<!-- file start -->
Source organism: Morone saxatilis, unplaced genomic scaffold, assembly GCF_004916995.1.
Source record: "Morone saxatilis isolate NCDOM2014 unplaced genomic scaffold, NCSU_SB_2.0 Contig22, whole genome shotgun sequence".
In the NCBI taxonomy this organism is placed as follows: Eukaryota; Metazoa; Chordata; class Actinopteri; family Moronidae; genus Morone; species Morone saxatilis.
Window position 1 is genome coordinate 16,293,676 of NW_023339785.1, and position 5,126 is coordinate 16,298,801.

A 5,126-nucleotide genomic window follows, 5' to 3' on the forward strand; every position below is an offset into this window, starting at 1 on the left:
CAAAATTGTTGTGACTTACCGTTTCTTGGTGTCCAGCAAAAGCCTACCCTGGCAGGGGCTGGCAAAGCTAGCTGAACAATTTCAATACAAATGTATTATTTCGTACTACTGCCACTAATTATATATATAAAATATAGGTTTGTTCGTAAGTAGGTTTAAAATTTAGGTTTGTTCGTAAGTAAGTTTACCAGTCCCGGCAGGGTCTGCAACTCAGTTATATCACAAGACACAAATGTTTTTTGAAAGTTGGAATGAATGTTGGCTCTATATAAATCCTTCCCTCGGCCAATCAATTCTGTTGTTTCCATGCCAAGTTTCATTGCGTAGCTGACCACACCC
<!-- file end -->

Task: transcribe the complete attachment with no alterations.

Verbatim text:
Source organism: Morone saxatilis, unplaced genomic scaffold, assembly GCF_004916995.1.
Source record: "Morone saxatilis isolate NCDOM2014 unplaced genomic scaffold, NCSU_SB_2.0 Contig22, whole genome shotgun sequence".
In the NCBI taxonomy this organism is placed as follows: Eukaryota; Metazoa; Chordata; class Actinopteri; family Moronidae; genus Morone; species Morone saxatilis.
Window position 1 is genome coordinate 16,293,676 of NW_023339785.1, and position 5,126 is coordinate 16,298,801.

A 5,126-nucleotide genomic window follows, 5' to 3' on the forward strand; every position below is an offset into this window, starting at 1 on the left:
CAAAATTGTTGTGACTTACCGTTTCTTGGTGTCCAGCAAAAGCCTACCCTGGCAGGGGCTGGCAAAGCTAGCTGAACAATTTCAATACAAATGTATTATTTCGTACTACTGCCACTAATTATATATATAAAATATAGGTTTGTTCGTAAGTAGGTTTAAAATTTAGGTTTGTTCGTAAGTAAGTTTACCAGTCCCGGCAGGGTCTGCAACTCAGTTATATCACAAGACACAAATGTTTTTTGAAAGTTGGAATGAATGTTGGCTCTATATAAATCCTTCCCTCGGCCAATCAATTCTGTTGTTTCCATGCCAAGTTTCATTGCGTAGCTGACCACACCC